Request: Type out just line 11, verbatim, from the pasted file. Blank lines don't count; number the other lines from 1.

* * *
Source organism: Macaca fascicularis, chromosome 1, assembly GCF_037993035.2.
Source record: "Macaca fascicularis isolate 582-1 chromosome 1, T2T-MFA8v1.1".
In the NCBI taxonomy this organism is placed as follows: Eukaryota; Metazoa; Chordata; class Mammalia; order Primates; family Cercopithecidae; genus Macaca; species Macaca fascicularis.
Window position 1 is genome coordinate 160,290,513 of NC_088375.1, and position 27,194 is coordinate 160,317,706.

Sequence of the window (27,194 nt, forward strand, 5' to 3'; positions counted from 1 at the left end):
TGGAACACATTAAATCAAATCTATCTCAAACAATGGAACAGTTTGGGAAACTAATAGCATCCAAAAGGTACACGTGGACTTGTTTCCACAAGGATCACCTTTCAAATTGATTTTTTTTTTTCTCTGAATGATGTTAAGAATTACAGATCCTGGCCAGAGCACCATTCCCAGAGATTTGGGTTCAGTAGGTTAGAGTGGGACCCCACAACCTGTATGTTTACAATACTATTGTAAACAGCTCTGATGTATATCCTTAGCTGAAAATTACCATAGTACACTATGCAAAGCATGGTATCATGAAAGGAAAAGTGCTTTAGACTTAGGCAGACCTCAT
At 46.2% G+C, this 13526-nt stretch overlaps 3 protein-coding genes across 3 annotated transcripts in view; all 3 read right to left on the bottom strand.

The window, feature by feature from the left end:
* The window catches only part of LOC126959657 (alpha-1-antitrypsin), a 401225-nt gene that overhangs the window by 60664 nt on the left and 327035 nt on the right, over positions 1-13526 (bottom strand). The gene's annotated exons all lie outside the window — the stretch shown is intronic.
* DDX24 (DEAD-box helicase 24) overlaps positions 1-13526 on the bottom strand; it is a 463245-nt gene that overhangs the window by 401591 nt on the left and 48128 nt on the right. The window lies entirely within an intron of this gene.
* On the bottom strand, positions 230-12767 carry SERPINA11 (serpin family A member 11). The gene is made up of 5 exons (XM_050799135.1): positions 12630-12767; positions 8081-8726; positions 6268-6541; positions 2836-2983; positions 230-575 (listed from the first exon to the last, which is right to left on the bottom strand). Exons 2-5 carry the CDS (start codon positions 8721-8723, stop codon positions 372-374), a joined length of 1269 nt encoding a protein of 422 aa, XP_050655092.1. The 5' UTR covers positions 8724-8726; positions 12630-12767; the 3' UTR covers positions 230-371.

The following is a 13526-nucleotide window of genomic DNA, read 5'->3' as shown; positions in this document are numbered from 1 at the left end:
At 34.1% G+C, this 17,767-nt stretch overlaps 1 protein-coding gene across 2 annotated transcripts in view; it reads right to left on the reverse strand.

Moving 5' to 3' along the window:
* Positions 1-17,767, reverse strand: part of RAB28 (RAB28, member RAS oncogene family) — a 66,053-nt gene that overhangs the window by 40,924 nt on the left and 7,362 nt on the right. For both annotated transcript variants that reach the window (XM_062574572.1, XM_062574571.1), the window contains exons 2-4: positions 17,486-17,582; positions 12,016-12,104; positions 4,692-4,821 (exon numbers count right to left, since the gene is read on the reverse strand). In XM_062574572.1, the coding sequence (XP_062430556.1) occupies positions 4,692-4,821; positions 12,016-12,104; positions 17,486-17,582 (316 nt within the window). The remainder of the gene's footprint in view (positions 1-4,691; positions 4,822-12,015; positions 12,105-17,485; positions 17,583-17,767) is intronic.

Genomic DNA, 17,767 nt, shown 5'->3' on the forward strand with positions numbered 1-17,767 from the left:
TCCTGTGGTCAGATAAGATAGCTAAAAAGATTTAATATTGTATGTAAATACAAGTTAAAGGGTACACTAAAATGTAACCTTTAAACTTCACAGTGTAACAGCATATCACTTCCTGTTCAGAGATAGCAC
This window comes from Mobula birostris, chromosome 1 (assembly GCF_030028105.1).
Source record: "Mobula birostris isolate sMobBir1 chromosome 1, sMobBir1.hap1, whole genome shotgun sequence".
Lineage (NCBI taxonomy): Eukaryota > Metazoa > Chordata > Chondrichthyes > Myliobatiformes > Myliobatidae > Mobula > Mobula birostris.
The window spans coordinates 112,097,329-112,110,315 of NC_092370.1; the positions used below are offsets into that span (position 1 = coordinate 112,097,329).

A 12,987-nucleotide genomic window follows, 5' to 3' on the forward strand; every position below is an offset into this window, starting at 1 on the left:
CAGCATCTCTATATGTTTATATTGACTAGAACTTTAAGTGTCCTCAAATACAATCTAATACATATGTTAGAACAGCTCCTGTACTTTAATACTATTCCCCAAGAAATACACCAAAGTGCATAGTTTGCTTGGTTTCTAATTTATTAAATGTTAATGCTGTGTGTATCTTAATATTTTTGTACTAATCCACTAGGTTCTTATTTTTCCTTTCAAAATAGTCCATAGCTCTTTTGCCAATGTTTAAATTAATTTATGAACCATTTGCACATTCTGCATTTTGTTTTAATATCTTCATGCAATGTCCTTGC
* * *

* On the bottom strand, positions 230-12767 carry SERPINA11 (serpin family A member 11). The gene is made up of 5 exons (XM_050799135.1): positions 12630-12767; positions 8081-8726; positions 6268-6541; positions 2836-2983; positions 230-575 (listed from the first exon to the last, which is right to left on the bottom strand). Exons 2-5 carry the CDS (start codon positions 8721-8723, stop codon positions 372-374), a joined length of 1269 nt encoding a protein of 422 aa, XP_050655092.1. The 5' UTR covers positions 8724-8726; positions 12630-12767; the 3' UTR covers positions 230-371.